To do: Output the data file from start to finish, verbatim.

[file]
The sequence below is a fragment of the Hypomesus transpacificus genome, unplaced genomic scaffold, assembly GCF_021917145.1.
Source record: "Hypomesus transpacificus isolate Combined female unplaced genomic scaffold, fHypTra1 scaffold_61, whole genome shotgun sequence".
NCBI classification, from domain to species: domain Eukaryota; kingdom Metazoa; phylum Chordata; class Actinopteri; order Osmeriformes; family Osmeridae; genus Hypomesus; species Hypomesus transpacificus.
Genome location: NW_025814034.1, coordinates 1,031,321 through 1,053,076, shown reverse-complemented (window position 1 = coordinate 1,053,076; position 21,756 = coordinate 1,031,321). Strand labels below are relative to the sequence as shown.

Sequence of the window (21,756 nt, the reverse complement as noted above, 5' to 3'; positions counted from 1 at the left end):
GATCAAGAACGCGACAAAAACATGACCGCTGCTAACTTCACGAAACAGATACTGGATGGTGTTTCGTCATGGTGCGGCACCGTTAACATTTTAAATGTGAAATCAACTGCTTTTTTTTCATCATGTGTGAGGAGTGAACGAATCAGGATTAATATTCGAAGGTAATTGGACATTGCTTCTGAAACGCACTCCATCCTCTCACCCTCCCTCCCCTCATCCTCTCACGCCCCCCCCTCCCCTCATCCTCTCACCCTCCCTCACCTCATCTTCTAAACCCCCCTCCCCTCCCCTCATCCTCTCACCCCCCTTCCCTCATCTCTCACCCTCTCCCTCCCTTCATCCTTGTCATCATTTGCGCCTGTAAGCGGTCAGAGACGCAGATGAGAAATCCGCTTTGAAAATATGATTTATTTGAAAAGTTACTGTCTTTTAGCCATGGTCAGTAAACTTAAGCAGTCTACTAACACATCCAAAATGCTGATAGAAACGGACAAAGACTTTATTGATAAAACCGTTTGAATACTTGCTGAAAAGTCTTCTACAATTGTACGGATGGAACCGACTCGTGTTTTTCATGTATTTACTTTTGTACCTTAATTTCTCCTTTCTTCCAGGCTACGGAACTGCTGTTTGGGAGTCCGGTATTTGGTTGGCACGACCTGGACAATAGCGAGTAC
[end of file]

The sequence below is a fragment of the Hypomesus transpacificus genome, unplaced genomic scaffold, assembly GCF_021917145.1.
Source record: "Hypomesus transpacificus isolate Combined female unplaced genomic scaffold, fHypTra1 scaffold_61, whole genome shotgun sequence".
NCBI classification, from domain to species: domain Eukaryota; kingdom Metazoa; phylum Chordata; class Actinopteri; order Osmeriformes; family Osmeridae; genus Hypomesus; species Hypomesus transpacificus.
Genome location: NW_025814034.1, coordinates 1,031,321 through 1,053,076, shown reverse-complemented (window position 1 = coordinate 1,053,076; position 21,756 = coordinate 1,031,321). Strand labels below are relative to the sequence as shown.

Sequence of the window (21,756 nt, the reverse complement as noted above, 5' to 3'; positions counted from 1 at the left end):
GATCAAGAACGCGACAAAAACATGACCGCTGCTAACTTCACGAAACAGATACTGGATGGTGTTTCGTCATGGTGCGGCACCGTTAACATTTTAAATGTGAAATCAACTGCTTTTTTTTCATCATGTGTGAGGAGTGAACGAATCAGGATTAATATTCGAAGGTAATTGGACATTGCTTCTGAAACGCACTCCATCCTCTCACCCTCCCTCCCCTCATCCTCTCACGCCCCCCCCTCCCCTCATCCTCTCACCCTCCCTCACCTCATCTTCTAAACCCCCCTCCCCTCCCCTCATCCTCTCACCCCCCTTCCCTCATCTCTCACCCTCTCCCTCCCTTCATCCTTGTCATCATTTGCGCCTGTAAGCGGTCAGAGACGCAGATGAGAAATCCGCTTTGAAAATATGATTTATTTGAAAAGTTACTGTCTTTTAGCCATGGTCAGTAAACTTAAGCAGTCTACTAACACATCCAAAATGCTGATAGAAACGGACAAAGACTTTATTGATAAAACCGTTTGAATACTTGCTGAAAAGTCTTCTACAATTGTACGGATGGAACCGACTCGTGTTTTTCATGTATTTACTTTTGTACCTTAATTTCTCCTTTCTTCCAGGCTACGGAACTGCTGTTTGGGAGTCCGGTATTTGGTTGGCACGACCTGGACAATAGCGAGTAC